Shortly after writing Mattie's blog we received the devastating news that she had passed away from an underlying infection. Mattie meant a lot to her mom, and we would like to share her story.
Meet Mattie, an 11-year-old American Bulldog Mix. Mattie's mom would do anything for her lovely lady–in her application, she said that Mattie is her best friend.
Mattie's mom is on a limited income, so when Mattie was acting like she didn’t feel good, she brought Mattie to the vet.
The vet believed that Mattie likely had a urinary tract infection (UTI), but Mattie's mom wasn't able to afford all the diagnostics, so she was sent home with some medication to help treat the issue. A few days later, Mattie wasn't any better, and now she was limping. She knew she needed to get all the tests done for Mattie, so she applied to Fur Kids Foundation for help with the veterinary costs.
After the tests, they diagnosed Mattie with a UTI, and a partially torn canine cruciate ligament (CCL), causing the limping. But they also found that Mattie has diabetes.
VCA Hospitals reports that dogs with UTIs often:
A CCL rupture is similar to an ACL tear in humans. It’s a very common injury in dogs and is the most common cause of degenerative joint disease in the stifle joint. CCL rupture occurs in dogs of all sizes, but is quite common in giant or larger breeds.
According to the Colorado State University Veterinary Teaching Hospital, signs that your dog may have torn their CCL include:
Diabetes is more common in older pets, and occurs when the body can not use glucose (sugar) normally. Glucose is the main source of energy for the body’s cells. Glucose levels are primarily controlled by a hormone called insulin, which is made by the pancreas. Diabetes is a chronic disease that can affect several species, dogs, cats, pigs, horses, and humans. According to the AKC, diabetes mellitus, or “sugar diabetes,” is a metabolic disorder that is seen most often in dogs. Signs that your dog may have diabetes include:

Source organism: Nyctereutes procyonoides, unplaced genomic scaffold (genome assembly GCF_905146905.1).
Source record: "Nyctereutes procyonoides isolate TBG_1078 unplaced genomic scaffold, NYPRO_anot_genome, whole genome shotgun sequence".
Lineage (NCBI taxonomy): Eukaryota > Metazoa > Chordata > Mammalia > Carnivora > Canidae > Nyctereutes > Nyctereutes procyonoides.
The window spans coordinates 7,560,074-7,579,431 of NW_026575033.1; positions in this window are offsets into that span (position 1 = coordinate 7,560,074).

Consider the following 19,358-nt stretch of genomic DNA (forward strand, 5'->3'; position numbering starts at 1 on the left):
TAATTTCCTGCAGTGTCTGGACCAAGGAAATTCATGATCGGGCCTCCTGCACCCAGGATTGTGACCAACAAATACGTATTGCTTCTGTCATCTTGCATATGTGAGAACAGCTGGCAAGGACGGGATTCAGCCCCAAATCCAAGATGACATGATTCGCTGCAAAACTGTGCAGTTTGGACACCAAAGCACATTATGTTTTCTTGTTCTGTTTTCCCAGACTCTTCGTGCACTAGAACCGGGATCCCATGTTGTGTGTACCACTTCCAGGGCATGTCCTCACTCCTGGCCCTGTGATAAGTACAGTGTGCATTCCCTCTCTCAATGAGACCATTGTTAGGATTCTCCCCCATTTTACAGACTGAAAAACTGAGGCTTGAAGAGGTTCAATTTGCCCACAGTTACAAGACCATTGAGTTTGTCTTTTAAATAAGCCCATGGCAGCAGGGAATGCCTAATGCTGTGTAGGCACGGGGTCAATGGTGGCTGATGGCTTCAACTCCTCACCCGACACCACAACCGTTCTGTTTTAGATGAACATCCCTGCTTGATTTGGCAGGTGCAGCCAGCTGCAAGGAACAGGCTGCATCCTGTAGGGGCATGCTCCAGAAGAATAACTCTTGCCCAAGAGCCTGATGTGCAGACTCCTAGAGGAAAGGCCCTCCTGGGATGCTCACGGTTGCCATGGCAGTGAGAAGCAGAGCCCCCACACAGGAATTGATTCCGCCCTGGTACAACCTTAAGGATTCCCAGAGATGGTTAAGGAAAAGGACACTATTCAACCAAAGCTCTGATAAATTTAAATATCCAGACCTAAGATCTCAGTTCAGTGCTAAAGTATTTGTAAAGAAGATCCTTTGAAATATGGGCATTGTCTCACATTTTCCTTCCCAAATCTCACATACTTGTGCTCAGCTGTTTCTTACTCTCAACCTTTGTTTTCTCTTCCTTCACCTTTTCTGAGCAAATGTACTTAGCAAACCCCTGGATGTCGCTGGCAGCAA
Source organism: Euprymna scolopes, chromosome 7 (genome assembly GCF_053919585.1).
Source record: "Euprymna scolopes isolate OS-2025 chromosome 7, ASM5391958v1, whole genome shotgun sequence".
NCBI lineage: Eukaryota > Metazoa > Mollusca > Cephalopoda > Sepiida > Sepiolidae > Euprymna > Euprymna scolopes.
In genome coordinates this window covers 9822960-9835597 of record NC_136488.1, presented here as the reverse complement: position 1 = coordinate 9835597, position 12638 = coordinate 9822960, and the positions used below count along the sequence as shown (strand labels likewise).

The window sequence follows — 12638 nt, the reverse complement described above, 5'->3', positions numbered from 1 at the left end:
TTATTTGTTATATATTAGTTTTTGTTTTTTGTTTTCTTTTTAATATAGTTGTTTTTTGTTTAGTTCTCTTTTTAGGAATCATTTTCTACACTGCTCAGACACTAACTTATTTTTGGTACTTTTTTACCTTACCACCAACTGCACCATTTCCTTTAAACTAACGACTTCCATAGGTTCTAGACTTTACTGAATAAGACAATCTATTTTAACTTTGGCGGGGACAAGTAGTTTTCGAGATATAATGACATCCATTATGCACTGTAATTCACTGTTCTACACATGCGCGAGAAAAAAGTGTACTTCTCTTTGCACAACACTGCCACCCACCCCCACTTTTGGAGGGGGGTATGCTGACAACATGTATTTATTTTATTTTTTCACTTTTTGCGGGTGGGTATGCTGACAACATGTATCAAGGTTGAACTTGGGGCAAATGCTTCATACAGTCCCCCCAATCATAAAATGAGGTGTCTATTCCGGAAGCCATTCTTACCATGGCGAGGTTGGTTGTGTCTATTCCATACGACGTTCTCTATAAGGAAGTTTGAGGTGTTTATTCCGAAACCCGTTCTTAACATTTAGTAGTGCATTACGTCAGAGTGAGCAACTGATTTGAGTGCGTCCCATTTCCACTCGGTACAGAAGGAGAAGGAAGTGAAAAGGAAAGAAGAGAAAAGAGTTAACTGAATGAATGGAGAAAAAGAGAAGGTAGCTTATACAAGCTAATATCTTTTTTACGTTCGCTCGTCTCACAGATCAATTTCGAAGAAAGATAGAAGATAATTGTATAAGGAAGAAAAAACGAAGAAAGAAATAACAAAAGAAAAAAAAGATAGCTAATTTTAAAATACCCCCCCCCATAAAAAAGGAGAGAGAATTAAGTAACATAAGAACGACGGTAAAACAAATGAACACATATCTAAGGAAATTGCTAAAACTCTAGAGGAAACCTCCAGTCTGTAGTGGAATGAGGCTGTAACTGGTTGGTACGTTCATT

Uncontrolled diabetes can lead to cataracts or blindness, enlarged liver, frequent UTIs, seizures, kidney failure, ketoacidosis, and death.
Mattie needed to be hospitalized to monitor her levels, and her mom was told that she would need to be monitored for the remainder of her life, be on insulin, and change her diet. Without it, Mattie may continue to get UTIs, and will not feel well. Her mom was sent home with instructions on how to provide insulin and a new diet plan for Mattie, and will do what she can to provide the best life for her best friend.
No matter what is happening with your fur kid, at any stage of life, Fur Kids Foundation encourages you to call your veterinarian sooner rather than later.
Fur Kids Foundation is 100% run by dedicated volunteers who give their time to help the Foundation raise money with events, take applications, and spread the word about the good work the Foundation does in Campbell County, Wyoming. If you would like to help Fur Kids Foundation continue to help local families with animals afford emergency veterinary care, please consider making a tax-deductible donation via PayPal or signing up to become a volunteer. Read more Success Stories.
Created in November 2011, the Fur Kids Foundation is a 501 (c)(3) nonprofit organization that provides education and aid to promote the well-being of animals in Campbell County.
Your donation saves lives. It goes to work helping animals in Campbell County receive adequate veterinary care during a time when their family may not be able to afford it. Please contact the Foundation to learn more or donate now using PayPal.